In our first reading for today from Isaiah 51:1-2 we hear – “Look to the rock from which you were hewn, and to the quarry from which you were dug. Look to Abraham your father and to Sarah who bore you…” So what did the people of God see when they looked back from where they came from?

Well, Abraham was as good as dead when God called him into the ministry. And Sarah was way beyond childbearing years. Of course she laughed when the angels told her she would bear a son to carry on their name.

The people of Israel were a nation of slaves, before being rescued by God from Egypt. After that, they spent years wandering in the desert before finally settling down.

Even Jesus was born a nobody – the son of a peasant girl, with no earthly father.

So, where do you come from? Who are you, anyway? What are you made of?

Well, we could start by looking into our own family tree. I’m an eleventh generation American, with ancestors dating back to the 1630s in North America. Before the United States was even recognized as a nation, the Stiles’ had settled in West Boxford, Massachusetts. I’ve had family participate in every major war waged involving the US, dating back to the Revolutionary War. My 6-great grandfather, Asahel, once killed a bear with a cast iron garden hoe, as it came charging up to the house!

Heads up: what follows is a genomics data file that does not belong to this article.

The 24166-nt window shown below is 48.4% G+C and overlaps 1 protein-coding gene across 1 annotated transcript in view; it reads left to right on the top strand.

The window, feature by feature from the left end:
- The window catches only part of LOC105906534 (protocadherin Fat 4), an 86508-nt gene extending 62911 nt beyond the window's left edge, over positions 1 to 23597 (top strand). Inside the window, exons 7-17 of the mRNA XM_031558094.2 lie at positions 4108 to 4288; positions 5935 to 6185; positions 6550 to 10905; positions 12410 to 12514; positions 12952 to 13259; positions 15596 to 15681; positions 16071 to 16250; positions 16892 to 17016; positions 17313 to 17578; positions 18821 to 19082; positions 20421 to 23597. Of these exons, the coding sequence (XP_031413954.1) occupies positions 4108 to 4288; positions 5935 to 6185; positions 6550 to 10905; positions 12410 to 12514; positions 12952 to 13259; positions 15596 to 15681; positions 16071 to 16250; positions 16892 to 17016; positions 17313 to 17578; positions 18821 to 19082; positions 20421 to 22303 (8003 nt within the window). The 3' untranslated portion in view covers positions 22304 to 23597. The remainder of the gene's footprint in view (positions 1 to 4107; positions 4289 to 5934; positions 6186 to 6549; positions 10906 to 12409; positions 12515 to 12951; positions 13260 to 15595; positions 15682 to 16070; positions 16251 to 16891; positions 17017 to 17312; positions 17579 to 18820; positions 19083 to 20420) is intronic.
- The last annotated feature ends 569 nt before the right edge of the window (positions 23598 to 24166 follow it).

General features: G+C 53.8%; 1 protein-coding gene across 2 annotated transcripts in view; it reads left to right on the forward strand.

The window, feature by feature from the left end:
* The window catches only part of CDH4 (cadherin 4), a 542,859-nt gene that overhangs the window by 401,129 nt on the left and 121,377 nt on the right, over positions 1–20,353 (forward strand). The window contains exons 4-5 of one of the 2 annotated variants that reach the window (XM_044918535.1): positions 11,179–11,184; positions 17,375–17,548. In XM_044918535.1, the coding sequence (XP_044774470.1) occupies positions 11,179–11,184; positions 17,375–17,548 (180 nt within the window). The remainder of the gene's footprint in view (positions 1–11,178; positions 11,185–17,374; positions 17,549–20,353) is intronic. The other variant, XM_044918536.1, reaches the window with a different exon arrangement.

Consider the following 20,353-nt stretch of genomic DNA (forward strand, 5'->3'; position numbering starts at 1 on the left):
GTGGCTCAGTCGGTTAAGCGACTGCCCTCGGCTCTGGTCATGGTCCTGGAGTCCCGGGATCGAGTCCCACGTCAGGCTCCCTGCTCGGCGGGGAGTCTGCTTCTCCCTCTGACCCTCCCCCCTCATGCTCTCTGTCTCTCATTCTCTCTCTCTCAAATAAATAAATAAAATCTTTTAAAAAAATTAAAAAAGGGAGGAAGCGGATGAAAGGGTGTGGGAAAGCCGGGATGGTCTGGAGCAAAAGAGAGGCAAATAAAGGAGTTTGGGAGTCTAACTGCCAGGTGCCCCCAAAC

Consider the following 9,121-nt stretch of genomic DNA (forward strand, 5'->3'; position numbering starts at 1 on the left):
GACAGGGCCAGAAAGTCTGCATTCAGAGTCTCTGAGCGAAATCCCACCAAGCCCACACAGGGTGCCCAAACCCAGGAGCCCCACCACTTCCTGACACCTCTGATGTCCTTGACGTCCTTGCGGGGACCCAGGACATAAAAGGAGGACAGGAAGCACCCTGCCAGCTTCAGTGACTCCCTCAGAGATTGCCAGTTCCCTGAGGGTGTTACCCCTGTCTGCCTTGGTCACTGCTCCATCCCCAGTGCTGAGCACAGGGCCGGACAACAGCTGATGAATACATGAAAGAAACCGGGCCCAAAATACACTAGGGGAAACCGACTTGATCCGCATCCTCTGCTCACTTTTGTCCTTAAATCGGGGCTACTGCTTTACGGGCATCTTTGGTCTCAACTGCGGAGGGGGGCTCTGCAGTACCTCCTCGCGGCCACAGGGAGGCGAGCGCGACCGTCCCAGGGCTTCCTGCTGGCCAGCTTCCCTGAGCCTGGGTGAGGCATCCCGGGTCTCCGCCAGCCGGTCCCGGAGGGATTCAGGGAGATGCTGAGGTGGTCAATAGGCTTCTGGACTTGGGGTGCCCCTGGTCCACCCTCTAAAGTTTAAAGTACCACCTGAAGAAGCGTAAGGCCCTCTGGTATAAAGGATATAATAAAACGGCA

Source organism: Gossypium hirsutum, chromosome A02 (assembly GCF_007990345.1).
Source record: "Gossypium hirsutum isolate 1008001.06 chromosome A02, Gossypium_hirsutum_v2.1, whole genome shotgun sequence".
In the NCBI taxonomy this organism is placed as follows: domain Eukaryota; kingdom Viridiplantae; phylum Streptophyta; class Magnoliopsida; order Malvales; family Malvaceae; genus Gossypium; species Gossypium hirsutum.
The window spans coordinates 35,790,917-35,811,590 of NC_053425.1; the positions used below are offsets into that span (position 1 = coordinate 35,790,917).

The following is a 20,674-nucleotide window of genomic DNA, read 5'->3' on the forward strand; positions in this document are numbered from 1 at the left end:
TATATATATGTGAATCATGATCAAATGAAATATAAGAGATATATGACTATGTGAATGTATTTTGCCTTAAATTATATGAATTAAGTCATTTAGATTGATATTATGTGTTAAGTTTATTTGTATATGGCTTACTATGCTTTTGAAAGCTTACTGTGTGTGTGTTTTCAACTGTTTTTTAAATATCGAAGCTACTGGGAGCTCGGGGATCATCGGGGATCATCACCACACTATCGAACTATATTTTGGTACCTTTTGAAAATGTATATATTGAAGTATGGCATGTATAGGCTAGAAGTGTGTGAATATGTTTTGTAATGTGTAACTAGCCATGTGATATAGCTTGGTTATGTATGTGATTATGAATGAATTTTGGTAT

I love to hear stories about my family tree! But I also know that we can’t rest for long on the roots of that tree. While those are all great stories to tell… the story that matters most is the one we receive from God. The story we are writing with every breath we take – with every act of courage, kindness and compassion – right now!

Who do people say that YOU are? What legacy of faith are you leaving for those who will come after you? Are you one of those “Rocks” like Peter, whom God has chosen to build upon? And how will you answer his question: “Who do you say that I am?”

His disciples could have said, “Why, you’re Jesus, or course, from Nazareth.” Or, “You are a great prophet – you’re our rabbi – our teacher.” Others standing there may have been harder on him, “You’re a nobody Jew, born in a barn, of an unwed mother – an illegitimate child!” But Peter says, “You are the Messiah. The son of the living God!”

Jesus doesn’t say “you’re right” but he does bless Peter, and give him a promise to work through him in the future.

Jesus finds the “rock” in each one of us and intends to build on that Rock a church. There is a solid place in you – even if you feel like a nobody, with nothing to offer. You came from God, belong to God, and are being fashioned into his masterpiece.

When people crack you open to see what you’re made of, there is gold, amethyst, sapphire and diamonds! What else could there be – but that which the creator placed within you when you were being knit together in your mother’s womb? You may not look like much on the outside, but never underestimate the Rock from which you were carved.

And don’t be afraid to chip away at each other – to find out what’s inside – and to help build up the church using all the gifts each member of the body brings.